Why I Relay - David Clancy
The first time I attended Relay for Life was the 2018 event. 6 months earlier my wife, soul mate and best friend, Sue, had died from pancreatic cancer. To say I was in a low place would be an understatement. I could only describe it as ‘our house had been knocked down and there amongst the rubble we as a family, me and our 2 boys, had to rebuild again without one of the pillars of our foundation’. I had seen images the previous year on Facebook of the Candle of Hope Ceremony, when Sue was under treatment (I hate the term fighting the disease, as this seems to put the responsibility on the person to survive!), and while not fully understanding what it was all about, I was drawn to it and, of course, donated!
When I attended the 2018 Relay Candle of Hope ceremony, what really struck me as the candle bags were lighting, was that every one of those candles represented a person who was gone, loved ones left behind, families with a loss. And I did not feel alone, I felt part of a community where everybody there understood the reality of cancer and the reality of loss. Walking in silence we all understood this silently, and we remembered. I would love to say I launched myself into fundraising from then on, but no, the rebuilding process took all of my energy, so 2019 was again, attending and remembering. However, by that stage another part of Relay was calling to me - the Fight Back! It was time to help, no more should people suffer with cancer. I developed great plans for a fundraising concert and then guess what? Covid hit!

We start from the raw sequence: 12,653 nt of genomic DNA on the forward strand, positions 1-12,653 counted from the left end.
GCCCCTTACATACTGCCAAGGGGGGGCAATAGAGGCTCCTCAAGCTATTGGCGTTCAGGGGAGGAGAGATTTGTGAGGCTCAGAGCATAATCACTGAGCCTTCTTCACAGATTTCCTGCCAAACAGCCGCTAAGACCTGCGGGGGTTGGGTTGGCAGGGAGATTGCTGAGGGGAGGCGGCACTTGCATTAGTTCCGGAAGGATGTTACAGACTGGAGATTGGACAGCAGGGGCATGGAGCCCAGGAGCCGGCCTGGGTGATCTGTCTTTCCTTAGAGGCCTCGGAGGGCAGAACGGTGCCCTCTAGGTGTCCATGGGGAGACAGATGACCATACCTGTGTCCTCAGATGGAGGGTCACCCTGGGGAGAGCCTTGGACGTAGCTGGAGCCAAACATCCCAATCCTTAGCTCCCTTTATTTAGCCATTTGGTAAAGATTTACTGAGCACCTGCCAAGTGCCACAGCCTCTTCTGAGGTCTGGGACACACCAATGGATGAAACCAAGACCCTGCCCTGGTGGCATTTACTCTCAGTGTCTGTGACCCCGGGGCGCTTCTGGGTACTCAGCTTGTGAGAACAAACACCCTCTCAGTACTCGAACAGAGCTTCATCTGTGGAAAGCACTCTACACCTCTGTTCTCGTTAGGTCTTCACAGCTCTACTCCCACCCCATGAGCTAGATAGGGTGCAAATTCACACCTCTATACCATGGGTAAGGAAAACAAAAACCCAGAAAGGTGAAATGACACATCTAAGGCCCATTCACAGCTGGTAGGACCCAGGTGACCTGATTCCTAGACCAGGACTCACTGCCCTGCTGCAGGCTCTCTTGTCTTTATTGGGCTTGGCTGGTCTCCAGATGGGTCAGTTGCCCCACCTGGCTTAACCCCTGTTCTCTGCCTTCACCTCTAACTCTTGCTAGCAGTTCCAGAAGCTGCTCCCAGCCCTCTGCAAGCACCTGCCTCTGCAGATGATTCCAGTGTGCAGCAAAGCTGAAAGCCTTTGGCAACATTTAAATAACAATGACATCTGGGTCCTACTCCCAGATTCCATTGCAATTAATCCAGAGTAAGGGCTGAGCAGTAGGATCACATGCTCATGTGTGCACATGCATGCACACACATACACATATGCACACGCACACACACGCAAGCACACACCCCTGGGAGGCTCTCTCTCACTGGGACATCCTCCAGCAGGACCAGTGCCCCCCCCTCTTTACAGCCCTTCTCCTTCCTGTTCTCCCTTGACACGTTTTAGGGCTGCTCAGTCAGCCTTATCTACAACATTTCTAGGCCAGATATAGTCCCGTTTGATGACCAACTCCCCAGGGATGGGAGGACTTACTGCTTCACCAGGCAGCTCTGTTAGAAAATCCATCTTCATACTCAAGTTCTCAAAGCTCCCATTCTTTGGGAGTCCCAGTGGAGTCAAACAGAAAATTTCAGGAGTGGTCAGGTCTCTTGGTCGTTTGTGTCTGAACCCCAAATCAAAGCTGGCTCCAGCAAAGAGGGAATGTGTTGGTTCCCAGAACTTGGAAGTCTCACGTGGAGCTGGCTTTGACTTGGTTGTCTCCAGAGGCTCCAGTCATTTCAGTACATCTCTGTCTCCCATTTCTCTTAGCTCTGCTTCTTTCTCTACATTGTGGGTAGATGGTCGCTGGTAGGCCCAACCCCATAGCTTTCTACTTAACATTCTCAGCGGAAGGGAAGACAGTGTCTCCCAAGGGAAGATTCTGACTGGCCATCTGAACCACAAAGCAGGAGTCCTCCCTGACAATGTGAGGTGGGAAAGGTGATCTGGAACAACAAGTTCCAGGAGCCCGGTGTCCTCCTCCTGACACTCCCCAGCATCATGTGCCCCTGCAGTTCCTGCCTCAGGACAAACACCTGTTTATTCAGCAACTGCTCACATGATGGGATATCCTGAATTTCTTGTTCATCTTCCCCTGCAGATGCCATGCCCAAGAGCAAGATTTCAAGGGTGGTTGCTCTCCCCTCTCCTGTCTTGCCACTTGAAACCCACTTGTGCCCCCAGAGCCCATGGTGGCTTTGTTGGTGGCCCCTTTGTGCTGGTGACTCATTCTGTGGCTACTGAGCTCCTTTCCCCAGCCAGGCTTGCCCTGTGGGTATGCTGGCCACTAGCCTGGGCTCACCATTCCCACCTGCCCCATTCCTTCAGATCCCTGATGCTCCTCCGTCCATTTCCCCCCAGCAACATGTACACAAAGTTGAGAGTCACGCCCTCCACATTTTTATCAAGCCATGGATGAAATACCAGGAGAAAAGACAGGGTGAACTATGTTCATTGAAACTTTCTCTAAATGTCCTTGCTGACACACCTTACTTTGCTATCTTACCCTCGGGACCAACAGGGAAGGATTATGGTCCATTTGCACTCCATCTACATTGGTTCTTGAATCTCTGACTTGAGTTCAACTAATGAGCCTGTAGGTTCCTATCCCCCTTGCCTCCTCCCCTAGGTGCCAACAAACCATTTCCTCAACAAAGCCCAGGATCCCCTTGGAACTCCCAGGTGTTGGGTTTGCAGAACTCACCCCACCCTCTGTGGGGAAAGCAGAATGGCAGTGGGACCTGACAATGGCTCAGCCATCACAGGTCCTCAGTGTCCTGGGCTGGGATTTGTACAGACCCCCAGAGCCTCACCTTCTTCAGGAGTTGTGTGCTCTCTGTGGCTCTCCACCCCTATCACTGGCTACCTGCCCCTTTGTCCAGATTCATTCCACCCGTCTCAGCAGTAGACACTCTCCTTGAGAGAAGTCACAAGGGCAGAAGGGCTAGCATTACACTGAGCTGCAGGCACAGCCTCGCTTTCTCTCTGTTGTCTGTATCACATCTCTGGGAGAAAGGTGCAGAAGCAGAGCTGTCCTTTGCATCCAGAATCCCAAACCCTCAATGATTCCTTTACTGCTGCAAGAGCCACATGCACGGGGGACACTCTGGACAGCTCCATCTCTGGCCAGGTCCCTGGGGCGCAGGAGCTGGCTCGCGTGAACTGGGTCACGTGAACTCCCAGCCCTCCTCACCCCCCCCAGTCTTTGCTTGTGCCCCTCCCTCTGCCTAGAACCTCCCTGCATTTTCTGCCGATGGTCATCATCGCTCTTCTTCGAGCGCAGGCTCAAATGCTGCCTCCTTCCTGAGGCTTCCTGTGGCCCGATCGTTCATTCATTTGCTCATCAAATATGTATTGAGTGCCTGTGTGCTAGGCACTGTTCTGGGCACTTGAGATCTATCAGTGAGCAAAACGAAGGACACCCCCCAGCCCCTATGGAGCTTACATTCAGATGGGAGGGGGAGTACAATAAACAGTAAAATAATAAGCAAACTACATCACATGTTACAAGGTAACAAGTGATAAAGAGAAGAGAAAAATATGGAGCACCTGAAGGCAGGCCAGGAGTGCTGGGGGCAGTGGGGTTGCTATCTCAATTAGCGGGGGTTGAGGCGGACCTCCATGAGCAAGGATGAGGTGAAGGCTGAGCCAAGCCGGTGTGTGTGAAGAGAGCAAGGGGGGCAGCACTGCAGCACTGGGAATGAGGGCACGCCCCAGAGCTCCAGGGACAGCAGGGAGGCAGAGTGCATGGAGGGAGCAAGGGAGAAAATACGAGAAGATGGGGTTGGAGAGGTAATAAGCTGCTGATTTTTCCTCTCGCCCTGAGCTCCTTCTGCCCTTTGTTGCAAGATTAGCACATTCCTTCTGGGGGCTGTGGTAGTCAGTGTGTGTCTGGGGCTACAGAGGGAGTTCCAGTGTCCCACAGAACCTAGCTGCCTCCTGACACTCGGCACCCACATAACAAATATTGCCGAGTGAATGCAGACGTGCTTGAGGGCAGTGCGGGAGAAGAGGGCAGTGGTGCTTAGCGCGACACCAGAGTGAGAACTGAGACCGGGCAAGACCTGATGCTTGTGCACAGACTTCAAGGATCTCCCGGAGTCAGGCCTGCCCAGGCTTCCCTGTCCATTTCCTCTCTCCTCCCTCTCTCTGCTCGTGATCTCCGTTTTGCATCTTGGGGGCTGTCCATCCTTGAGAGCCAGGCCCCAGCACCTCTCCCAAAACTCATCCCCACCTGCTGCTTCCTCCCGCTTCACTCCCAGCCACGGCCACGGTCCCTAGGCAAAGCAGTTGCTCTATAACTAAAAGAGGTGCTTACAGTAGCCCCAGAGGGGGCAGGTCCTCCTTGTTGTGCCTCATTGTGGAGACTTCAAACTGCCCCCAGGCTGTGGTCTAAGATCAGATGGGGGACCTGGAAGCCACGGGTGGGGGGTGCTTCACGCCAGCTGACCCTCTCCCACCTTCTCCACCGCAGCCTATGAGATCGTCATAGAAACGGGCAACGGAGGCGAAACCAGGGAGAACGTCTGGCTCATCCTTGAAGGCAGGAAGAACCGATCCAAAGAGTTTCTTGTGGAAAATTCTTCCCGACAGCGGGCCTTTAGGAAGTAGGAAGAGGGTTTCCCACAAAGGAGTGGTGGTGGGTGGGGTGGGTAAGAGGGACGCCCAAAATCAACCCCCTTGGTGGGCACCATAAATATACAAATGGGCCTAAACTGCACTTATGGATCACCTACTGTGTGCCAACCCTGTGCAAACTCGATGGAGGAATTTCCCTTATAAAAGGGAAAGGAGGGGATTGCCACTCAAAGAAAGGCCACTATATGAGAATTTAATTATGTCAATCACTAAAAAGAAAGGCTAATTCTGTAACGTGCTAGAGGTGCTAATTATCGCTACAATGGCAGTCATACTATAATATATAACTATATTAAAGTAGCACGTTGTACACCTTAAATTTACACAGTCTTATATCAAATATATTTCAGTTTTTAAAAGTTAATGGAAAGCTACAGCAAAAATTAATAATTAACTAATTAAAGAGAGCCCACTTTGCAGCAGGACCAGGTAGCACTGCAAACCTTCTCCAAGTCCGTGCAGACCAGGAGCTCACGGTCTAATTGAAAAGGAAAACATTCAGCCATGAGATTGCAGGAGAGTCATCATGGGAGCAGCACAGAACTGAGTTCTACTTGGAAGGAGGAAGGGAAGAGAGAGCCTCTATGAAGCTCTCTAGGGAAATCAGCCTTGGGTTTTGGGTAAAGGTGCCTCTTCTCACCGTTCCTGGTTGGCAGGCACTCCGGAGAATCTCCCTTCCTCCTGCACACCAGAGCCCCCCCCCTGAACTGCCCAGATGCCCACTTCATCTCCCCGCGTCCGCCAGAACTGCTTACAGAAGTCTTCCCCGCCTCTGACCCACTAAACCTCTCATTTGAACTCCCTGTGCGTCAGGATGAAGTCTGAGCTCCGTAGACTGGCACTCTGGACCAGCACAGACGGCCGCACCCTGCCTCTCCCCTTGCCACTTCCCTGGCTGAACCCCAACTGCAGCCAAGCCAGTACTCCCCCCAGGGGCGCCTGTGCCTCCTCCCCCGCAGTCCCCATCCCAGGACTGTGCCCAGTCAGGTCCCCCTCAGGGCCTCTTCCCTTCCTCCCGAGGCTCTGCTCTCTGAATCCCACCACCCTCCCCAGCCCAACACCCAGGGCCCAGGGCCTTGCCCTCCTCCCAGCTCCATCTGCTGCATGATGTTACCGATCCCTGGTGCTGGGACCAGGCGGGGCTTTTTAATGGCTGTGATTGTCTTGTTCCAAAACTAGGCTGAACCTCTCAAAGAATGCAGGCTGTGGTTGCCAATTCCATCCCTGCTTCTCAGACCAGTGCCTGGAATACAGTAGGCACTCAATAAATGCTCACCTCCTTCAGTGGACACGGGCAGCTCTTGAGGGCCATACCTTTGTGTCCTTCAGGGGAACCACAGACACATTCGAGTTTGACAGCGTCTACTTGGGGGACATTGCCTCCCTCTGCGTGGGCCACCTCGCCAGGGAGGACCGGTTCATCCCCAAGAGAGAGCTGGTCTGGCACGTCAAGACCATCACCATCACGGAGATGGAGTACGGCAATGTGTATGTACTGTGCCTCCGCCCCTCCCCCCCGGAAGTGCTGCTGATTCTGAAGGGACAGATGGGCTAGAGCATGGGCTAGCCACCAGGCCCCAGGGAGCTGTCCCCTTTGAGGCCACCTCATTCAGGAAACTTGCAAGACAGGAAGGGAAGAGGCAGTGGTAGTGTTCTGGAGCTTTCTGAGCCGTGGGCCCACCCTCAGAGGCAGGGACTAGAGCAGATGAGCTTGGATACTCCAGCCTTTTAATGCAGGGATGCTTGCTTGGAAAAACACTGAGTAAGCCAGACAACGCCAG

So when answering the question Why I Relay, it's a strange one, as I have only ever done it virtually. Our 2020 fundraising concert turned into an online concert - the community feel still it happened though, as choirs who hadn't performed since Covid hit, got an outing and in a strange way, our small musical community, without an audience, delivered - it mattered, and the fight back continued. The event was Virtual again in 2021, this time we did a fundraising video using one of Sue's songs (she was a composer), with the very simple concept of people holding hands. That simple symbol had a deeper meaning I think - support for each other and love for each other. I really enjoyed travelling the high ways and bye ways of Wexford as we met the "hand models" and heard individual's stories and I felt the support for Relay out there, even if not in a big crowd of hundreds.
So my experience of Relay over the past few years has been different, but none the less moving. I look forward to being back out in Parc Charman this year leading a team physically for the first time.
"To Celebrate" those I know have got the all clear (and please God there will be more of that to come) and those who continue to travel their journey with cancer, it is a momentous journey that requires great courage and we should indeed honour our heroes.
"To Remember" Sue, and all those who cancer has taken from us.
"To Fight Back" so cancer does not win. We won't give up until cancer does.